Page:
For women who have suffered a miscarriage, it is a very difficult loss and one that is not easily defined. There are feelings of sadness and thoughts of “what if,” that sneak into the mind and make us wonder why.
As women warriors, we can help others who might go through this to understand and learn from a very common issue facing women today. The more we can educate ourselves about this very personal health issue, the stronger we can and will be for each other.
There are over 3 million U.S. cases per year. The loss is great for every woman who has wanted a child, but the fetus isn’t developing normally, and a miscarriage occurs.
What are the facts?
- The Good News: Most women who miscarry go on to have a healthy pregnancy later. According to the Cleveland Clinic, at least 87% of women who have had a miscarriage will go on to carry a baby to full term.
- Do you have to wait to try again? It’s important to talk with your OB about trying again. Some doctors may recommend waiting a certain length of time from one menstrual cycle to three months. Take the time to heal both physically and emotionally.
- Can a miscarriage be prevented? Usually, a miscarriage cannot be prevented and often occurs because the pregnancy is not normal. If a specific problem is identified with testing, then treatment options may be available.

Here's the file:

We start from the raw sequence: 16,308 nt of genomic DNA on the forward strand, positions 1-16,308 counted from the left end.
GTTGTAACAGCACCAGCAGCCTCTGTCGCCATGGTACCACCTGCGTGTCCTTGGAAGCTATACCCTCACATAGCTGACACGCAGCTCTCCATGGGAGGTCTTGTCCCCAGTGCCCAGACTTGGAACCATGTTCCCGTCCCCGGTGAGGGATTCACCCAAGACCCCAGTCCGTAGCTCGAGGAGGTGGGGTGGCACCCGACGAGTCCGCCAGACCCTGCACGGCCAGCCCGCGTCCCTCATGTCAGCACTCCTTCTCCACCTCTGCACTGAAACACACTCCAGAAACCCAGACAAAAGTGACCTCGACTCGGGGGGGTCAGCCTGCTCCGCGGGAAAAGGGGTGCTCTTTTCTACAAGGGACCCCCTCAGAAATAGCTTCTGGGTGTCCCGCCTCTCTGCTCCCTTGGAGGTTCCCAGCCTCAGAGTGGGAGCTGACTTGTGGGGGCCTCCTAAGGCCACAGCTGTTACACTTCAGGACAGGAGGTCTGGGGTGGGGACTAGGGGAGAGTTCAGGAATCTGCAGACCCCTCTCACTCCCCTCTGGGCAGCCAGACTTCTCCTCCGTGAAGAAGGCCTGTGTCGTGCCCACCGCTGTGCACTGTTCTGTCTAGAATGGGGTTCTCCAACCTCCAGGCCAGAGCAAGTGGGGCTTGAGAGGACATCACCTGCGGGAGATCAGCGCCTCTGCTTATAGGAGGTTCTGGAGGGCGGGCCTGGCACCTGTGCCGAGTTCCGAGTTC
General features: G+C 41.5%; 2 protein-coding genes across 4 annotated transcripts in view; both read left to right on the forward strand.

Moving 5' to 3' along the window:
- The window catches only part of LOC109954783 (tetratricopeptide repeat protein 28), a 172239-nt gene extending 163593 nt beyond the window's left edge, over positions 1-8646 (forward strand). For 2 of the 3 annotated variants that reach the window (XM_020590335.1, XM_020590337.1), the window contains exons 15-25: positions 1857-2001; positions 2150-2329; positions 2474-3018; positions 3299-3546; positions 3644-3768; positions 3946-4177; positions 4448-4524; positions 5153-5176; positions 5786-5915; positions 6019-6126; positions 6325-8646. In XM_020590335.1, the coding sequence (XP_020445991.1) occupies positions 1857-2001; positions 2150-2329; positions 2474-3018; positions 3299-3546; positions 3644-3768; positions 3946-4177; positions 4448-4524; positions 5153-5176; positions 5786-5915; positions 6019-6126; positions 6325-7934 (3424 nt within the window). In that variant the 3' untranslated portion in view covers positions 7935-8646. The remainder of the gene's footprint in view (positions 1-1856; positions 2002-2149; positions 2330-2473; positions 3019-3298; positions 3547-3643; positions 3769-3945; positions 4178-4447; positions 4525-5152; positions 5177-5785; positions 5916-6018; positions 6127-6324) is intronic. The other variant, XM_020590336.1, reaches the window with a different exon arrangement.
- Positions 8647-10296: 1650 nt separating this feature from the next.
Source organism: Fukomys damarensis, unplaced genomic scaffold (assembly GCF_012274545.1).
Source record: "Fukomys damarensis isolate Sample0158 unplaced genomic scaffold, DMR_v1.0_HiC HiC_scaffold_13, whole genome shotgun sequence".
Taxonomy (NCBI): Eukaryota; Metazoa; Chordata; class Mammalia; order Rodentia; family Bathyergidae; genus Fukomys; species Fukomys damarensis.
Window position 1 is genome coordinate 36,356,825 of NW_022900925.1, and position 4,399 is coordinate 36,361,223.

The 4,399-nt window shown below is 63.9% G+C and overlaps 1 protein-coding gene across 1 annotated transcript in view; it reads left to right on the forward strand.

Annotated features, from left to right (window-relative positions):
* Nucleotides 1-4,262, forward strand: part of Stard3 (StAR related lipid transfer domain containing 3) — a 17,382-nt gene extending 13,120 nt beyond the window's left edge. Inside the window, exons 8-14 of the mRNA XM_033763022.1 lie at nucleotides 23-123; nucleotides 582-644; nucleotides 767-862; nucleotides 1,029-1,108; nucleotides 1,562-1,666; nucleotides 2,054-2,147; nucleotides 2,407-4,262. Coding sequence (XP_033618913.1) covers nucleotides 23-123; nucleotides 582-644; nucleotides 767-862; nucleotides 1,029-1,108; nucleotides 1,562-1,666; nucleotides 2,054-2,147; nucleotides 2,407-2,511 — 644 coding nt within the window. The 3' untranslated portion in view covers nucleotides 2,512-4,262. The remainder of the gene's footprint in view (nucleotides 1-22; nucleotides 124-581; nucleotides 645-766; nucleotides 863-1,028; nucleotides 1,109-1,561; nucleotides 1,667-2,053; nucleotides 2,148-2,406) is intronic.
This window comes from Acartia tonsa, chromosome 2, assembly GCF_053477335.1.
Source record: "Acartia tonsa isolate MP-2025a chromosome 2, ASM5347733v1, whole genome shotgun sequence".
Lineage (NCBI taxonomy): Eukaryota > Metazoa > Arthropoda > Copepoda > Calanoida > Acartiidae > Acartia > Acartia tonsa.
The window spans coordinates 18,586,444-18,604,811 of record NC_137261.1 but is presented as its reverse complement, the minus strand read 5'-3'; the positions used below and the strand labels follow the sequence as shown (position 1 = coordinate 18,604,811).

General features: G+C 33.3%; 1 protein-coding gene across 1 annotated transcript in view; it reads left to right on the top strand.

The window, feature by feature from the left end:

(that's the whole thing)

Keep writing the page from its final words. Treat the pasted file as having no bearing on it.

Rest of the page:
Know the risks
The March of Dimes website discusses several risk factors including:
- Having two or more previous miscarriages.
- Smoking, drinking alcohol, or using harmful drugs while you’re pregnant or getting pregnant.
- Being exposed to harmful chemicals. If you or your partner have contact with harmful chemicals, like solvents, this may increase your risk of miscarriage.
- Maternal Health Conditions-uncontrolled diabetes, infections, hormonal problems, Uterus or Cervix problems, Thyroid Disease.
The risk of miscarriage increases with age. According to the Mayo Clinic, the risk is 20% at age 35. It increases to 40% at age 40 and rises further to 80% at age 45.
What are the signs and symptoms?
Talk with your health care provider right away if you experience the following symptoms:
- Vaginal spotting or bleeding
- Pain or cramping in your abdomen or lower back
- Fluid or tissue passing from the vagina
- Fever with any of these symptoms
The Mayo Clinic advises that we keep in mind that most women who experience vaginal spotting or bleeding in the first trimester, go on to have successful pregnancies.
Coping with loss
Each person copes with loss in their own way and on their own terms. Men and women cope in different ways, so remember to lean on your partner for support.
Turn to loved ones and friends who will lift you up and listen to you whenever you need it. Take time to gain your strength back both emotionally and physically. If you feel comfortable, join a support group. The support team at Duke Health is here to help you.
The information on this site is intended to raise awareness and understanding of specific health issues. It should not be used for diagnosis, or a substitute for health care by your physician.